Things have swung Samsung's way again in its ongoing court battle with Apple. A German court has ruled Samsung's redesigned Galaxy Tab doesn't infringe any of Apple's patents, meaning the tablet is cleared for sale, Reuters reports.
The ruling affirms a preliminary assessment, and states there are "clear differences" between the redesigned tablet (known as the Galaxy Tab 10.1N) and the iPad 2.
Apple accused Samsung of "slavishly copying" its iPhone and iPad, and sued the Korean company in countries all over the world, succeeding in imposing a ban in Germany. (Though that was overturned, then subsequently upheld. Come on, keep up.) The Tab was also banned in Australia.
Samsung redesigned the Galaxy Tab in November, giving it a new metal band around the edge that bleeds into the front of the device. And it seems that's done the trick, with Apple's patent claims rejected in a preliminary hearing. And now this.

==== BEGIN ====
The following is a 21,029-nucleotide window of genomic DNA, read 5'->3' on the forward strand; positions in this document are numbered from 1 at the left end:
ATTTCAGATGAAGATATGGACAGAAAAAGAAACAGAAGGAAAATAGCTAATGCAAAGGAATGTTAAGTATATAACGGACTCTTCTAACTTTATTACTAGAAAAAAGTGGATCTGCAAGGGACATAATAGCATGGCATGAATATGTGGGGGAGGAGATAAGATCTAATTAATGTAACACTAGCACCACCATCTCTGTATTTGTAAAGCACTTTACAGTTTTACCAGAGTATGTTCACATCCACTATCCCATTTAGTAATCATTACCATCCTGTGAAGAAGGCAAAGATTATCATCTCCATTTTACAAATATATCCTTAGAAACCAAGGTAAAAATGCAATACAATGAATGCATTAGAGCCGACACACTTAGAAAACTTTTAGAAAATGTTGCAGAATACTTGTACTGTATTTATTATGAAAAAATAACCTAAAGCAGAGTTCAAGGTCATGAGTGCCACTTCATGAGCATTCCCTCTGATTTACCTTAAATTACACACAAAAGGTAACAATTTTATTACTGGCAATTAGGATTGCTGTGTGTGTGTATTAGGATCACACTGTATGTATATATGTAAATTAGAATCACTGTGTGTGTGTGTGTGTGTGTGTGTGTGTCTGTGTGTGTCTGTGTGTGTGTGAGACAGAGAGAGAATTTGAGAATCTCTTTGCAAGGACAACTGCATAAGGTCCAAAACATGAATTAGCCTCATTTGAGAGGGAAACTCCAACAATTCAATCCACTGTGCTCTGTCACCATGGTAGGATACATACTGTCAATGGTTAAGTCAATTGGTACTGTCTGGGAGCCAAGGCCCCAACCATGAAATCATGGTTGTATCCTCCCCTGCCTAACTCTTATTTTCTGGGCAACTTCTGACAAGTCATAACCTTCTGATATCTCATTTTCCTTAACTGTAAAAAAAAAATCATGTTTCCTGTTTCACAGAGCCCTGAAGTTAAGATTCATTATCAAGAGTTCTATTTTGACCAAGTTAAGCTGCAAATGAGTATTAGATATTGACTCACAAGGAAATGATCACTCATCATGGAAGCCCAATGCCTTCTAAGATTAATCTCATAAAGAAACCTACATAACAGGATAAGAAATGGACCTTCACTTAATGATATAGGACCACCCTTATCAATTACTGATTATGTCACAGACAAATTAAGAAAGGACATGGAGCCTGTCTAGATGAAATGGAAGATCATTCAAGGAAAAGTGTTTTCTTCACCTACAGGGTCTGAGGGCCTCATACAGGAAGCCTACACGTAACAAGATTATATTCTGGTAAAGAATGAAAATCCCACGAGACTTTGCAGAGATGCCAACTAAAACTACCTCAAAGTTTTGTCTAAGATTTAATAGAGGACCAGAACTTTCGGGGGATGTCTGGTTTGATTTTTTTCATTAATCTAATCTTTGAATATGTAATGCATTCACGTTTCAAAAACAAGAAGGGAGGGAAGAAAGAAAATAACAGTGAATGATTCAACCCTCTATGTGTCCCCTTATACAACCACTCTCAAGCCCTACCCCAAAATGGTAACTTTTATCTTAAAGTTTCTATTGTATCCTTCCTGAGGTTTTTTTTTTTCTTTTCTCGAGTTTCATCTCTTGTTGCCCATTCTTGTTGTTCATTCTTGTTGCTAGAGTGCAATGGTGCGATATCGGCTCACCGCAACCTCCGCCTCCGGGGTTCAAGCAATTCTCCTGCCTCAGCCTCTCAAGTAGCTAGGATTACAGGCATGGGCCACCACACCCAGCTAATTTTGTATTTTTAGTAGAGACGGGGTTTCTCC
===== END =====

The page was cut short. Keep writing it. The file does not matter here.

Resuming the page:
Samsung -- which supplies parts for the iPad -- has counter-sued, claiming infringements of its patents for mobile tech, making the whole farrago all the more strange. A court in Mannheim has ruled against Samsung in two of the patent cases, and will decide on the third on 2 March.
Motorola also threw its hat into the ring, succeeding in having several models of iPhone and iPad banned in Germany because of -- you guessed it -- a patent injunction. This one related to Moto's wireless intellectual properties. Just a few hours later Apple managed to overturn the ban though. It's a full-time job keeping track of these legal wrangles.
Steve Jobs saw Android as a stolen product, and declared "thermonuclear war" on Google. The search behemoth is in the process of acquiring Motorola, so don't expect these legal tussles to go away anytime soon.
Has anyone copied anyone else? Let us know your thoughts in the comments below, or on Facebook.